Section 67
Chapter 66,436

Gene Dysfunction Mediates Immune Response to Dopaminergic Degeneration in Parkinson's Disease

Jiao, Z.; Zhang, W.; Chen, C.; Zhu, X.; Chen, X.; Zhou, M.; Peng, G.; Liu, H.; Qiu, J.; Lin, Y.; Huang, S.; Mo, M.; Yang, X.; Qu, S.; Xu, P.

Acs Chemical Neuroscience 10(2): 803-811


ISSN/ISBN: 1948-7193
PMID: 30289236
DOI: 10.1021/acschemneuro.8b00373
Accession: 066435908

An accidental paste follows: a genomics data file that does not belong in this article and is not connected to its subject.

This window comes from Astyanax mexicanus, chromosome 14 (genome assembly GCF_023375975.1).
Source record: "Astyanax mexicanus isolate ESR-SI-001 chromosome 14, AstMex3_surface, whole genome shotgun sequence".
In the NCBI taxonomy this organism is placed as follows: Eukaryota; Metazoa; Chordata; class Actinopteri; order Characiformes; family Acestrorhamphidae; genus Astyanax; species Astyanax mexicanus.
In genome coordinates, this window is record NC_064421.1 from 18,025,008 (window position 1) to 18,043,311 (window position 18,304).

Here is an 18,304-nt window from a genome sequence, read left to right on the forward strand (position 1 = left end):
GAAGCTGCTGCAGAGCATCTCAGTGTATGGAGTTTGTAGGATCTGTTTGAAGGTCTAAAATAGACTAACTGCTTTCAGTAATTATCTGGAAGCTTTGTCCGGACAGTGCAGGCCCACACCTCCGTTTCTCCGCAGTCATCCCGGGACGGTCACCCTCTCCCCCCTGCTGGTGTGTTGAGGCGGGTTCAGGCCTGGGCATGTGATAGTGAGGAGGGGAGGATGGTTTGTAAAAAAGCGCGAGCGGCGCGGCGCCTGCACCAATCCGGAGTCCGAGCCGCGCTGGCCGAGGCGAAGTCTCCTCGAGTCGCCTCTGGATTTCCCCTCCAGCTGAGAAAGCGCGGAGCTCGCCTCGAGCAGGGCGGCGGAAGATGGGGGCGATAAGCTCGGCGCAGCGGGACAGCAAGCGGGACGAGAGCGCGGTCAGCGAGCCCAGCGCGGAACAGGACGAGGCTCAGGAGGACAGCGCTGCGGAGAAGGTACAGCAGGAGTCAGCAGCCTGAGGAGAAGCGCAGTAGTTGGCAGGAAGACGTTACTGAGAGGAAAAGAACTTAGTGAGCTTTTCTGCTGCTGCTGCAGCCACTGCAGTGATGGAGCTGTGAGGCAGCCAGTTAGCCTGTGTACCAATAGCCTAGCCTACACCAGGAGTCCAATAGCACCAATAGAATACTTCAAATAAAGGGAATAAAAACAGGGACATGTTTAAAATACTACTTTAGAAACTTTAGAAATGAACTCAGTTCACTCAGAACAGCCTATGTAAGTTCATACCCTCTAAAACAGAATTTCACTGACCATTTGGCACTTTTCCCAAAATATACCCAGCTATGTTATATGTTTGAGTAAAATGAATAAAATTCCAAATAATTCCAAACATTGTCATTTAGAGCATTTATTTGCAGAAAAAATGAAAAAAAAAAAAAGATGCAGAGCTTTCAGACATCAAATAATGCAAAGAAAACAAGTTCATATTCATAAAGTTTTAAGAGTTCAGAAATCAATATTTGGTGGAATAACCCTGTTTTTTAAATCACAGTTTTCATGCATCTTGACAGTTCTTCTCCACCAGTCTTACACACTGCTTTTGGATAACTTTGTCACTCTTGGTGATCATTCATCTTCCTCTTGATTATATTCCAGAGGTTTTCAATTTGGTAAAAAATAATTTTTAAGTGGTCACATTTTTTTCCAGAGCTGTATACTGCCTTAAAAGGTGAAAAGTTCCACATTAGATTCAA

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Many publications reported that genetic dysfunction mediates abnormal immune responses in the brain, which is important for the development of neurodegenerative diseases, especially for Parkinson's disease (PD). This immune disorder results in subsequent inflammatory reaction, which stimulates microglia or other immune cells to secrete cytokines and chemokines and disturbs the proportion of peripheral blood lymphocyte subsets contributing to dopaminergic (DA) neuron apoptosis. Furthermore, the abnormal immune related signal pathways caused by genetic variants promote chronic inflammation destroying the blood-brain barrier, which allows infiltration of different molecules and blood cells into the central nervous system (CNS) exerting toxicity on DA neurons. As a result, the inflammatory reaction in the CNS accelerates the progression of Parkinson's disease and promotes α-synuclein aggregation and diffusion among DA neurons in the procession of Parkinson's disease. Thus, for disease evaluation, the genetic mediated abnormal immune response in PD may be assessed based on the multiple immune molecules and inflammatory factors, as well as the ratio of lymphocyte subsets from PD patient's peripheral blood as potential biomarkers.

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